​© 2017 by Cold Mountain Internal Arts

The Tai Chi Classics: the Role of Qi

November 15, 2016

 

A member of Cold Mountain Internal Arts since Jan. 2002, Tanya Korovkin has studied the Traditional Yang and Old Yang (middle frame) styles of Tai Chi with Steve Higgins, earning a silver medal for her Old Yang performance at the 2009 Canadian Open Taijiquan Championships in Toronto. She has also studied Wu Dang Tai Chi with Ron Williamson at the Atado School of Defensive Arts and served on the Board of Directors of the Canadian Taijiquan Federation. Tanya is certified as a CMIA associate instructor.

 

The notion of qi is widely used both in the present-day taiji classes and in the classical writings on taijiquan. Qi is usually defined as internal or intrinsic vital energy.  In the Chinese tradition, qi is seen as permeating the entire universe. In the human body it is stored in the lower dantian, an area below the navel. It was proposed by the old taiji masters that what makes taiji (along with xinyi and bagua)  stand out among the Chinese martial arts is its reliance on the use of qi. Instead of employing physical force (li), skillful taiji practitioners can transform their qi into internal power, or internal strength (jin).[i]  Both qi and jin are repeatedly mentioned in The Taiji Classics, a collection of foundational texts describing the principles of taijiquan. Here are some lines that underscore the importance of these concepts...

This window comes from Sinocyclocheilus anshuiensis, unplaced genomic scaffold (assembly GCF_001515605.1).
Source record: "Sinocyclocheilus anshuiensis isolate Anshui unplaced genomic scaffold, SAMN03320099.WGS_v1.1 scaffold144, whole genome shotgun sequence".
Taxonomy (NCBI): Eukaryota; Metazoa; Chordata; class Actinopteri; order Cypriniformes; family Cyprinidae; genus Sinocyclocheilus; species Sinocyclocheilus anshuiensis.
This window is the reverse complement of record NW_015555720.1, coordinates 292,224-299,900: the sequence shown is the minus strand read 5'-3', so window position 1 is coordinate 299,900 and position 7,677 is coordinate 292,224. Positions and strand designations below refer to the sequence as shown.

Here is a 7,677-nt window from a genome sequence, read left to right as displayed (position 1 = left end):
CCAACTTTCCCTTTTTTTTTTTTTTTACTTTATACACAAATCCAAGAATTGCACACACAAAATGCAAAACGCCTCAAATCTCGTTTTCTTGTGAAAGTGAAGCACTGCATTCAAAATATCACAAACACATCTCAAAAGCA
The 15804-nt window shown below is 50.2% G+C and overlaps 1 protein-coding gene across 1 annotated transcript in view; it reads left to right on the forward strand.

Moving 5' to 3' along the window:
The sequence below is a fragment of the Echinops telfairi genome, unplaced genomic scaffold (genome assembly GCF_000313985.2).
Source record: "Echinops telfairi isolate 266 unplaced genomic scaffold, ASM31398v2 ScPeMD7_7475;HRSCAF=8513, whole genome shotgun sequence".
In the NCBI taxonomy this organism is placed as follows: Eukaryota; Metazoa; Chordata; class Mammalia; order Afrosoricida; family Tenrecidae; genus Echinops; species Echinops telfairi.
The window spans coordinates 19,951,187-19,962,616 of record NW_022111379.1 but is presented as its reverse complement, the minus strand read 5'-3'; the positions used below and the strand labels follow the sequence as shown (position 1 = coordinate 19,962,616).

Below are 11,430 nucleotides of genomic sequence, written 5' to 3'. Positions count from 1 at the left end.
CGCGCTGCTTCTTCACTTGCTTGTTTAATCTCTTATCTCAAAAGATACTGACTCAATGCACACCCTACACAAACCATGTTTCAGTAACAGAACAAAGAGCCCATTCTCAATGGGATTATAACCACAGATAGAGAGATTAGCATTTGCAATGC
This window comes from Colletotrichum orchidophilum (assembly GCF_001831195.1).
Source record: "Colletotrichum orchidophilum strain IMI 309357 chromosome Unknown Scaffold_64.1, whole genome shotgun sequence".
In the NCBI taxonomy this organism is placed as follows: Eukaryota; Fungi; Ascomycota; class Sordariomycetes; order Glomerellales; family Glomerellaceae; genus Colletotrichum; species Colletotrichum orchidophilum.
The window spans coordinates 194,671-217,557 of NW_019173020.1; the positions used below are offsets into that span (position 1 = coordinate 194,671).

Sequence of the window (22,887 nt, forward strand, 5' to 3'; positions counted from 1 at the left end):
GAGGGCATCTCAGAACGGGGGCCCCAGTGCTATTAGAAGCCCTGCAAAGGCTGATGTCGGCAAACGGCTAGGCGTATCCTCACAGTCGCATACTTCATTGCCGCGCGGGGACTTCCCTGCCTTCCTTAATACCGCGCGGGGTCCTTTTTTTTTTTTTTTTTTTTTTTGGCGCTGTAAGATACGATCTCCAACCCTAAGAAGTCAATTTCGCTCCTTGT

The xin (mind)

mobilizes the qi...

The qi mobilizes the body.  [ii]

 

These lines come from Wu Yuxiang’s classical text on the thirteen postures.  “The xin is the commander, the qi the flag,” he reiterates later, to emphasize the role of the mind in generating qi. [iii]

 

Babara Davis compares this emphasis on the role of mind to a method traditionally used in Chinese calligraphy and painting. An artist would develop a complete and precise idea of what he or she is going  to put on paper, and  only  after that would start writing or drawing. Whatever was put on paper in ink, could not be erased, so that the artist had to have a superb mental clarity, a quality also needed in taiji practice. [iv]

 

Yang Jwing-Ming points out, however, that xin is a broad and inclusive term. It refers to all human thoughts and emotions, which means that much of the time xin would behave like an unruly monkey. The part (or state) of xin that accounts for clear, serene, and peaceful thinking is known as yi. It is associated with wisdom, and it is often translated as intent. If xin may act as a monkey, yi  has affinity with a horse: once trained, it becomes steady and calm. [v]